Protecting children from heat-related illnesses
Whether you're a teacher hosting an outdoor activity during the final days of the school year or a camp counselor leading an all-day nature hike, preventing heat-related medical problems is crucial on hot summer days. These conditions include sunburn, heatstroke, dehydration, heat cramps and heat exhaustion, all of which can be dangerous if not properly addressed. When you're in charge of a group of kids, preparing for the torrid summer heat is imperative to health and safety.
Preparing for summer heat
"Dehydration can accumulate from day to day."
Before setting out on a summer excursion, ask yourself what items are needed to protect yourself and children throughout the day. If kids are going to be participating in something active such as a soccer tournament, having an adequate amount of water, drinks or chews with electrolytes, sunscreen
and a source of shade will help mitigate heat-related risks. When you're planning such outings, make sure you have enough supplies for everyone in your group. For example, a camp counselor leading eight campers on a day hike should ensure beforehand that there is enough water and sunscreen to safely keep each camper hydrated and protected for the duration of the trip.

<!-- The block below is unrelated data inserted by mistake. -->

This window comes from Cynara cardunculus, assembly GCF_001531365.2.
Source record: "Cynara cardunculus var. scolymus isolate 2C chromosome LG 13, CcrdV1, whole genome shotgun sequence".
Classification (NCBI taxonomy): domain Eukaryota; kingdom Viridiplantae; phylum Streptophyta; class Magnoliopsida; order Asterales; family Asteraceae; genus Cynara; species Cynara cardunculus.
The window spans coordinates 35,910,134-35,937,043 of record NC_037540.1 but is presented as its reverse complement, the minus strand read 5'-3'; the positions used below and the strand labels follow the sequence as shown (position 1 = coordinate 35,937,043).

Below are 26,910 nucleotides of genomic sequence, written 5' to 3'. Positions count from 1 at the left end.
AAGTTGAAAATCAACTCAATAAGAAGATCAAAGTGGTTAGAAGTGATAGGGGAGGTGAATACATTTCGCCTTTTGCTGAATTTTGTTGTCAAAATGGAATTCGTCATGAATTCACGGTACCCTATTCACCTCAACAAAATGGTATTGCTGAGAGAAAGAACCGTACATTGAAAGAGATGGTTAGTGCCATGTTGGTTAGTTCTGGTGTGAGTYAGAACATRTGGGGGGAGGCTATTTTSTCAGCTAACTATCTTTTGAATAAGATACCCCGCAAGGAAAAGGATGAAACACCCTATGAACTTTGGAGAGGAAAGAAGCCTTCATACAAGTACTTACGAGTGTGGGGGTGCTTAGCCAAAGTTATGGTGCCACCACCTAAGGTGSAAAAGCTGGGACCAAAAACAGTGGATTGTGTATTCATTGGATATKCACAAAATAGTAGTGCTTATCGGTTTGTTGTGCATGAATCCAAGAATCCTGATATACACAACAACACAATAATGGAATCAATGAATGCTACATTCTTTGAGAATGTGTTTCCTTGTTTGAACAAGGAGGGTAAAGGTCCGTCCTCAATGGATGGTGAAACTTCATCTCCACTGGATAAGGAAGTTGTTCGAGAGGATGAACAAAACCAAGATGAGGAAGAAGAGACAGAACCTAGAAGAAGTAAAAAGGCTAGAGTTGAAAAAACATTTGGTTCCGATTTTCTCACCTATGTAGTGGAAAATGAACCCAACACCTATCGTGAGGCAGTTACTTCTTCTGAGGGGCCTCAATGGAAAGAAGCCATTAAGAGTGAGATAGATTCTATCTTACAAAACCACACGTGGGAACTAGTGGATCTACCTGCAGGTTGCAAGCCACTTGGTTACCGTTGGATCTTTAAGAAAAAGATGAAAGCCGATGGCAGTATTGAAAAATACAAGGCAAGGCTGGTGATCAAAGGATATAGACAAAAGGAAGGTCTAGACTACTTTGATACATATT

Keep in mind that hot weather and exercise combined will require more water for each person. If possible, having facilities nearby to refill water bottles is ideal. For workers, the Occupational Safety and Health Association recommends regular breaks in cool, shaded areas and having medical services available - this same concept should apply when supervising children.
When answering several common questions regarding dehydration for WebMD, Dr. Albert C. Hergenroeder, professor of pediatrics at Baylor College of Medicine and chief of the sports medicine clinic at Texas Children's Hospital, explained that that dehydration is cumulative. As a result, parents should keep kids regularly hydrated day in and day out. Furthermore, children should acclimate slowly to activity on hot summer days.
"If you're going to send your kid off to tennis camp, they shouldn't be sitting around doing nothing in May and then going out to play tennis eight hours a day in June," Hergenroeder told WebMD.
Knowing the signs
Being able to identify signs of particular heat-related conditions is critical when watching over children. Heat stroke, for children and adults alike, is a potentially fatal condition requiring emergency medical care. Symptoms of heat stroke include confusion, profuse sweating and fainting spells, among other signs. Dehydration or heat exhaustion may also include excessive sweating, as well as symptoms of dizziness, nausea, headaches, tiredness and thirst.
When a child experiences heat exhaustion, he or she should not do any more strenuous physical activity (sports, hiking, etc.) for the remainder of the day. If a child exhibits signs of dehydration, heat cramps or heat exhaustion, place him or her in a cool area and offer plenty of water and fluids. If available, provide cold compresses, towels or ice packs to help cool the child down.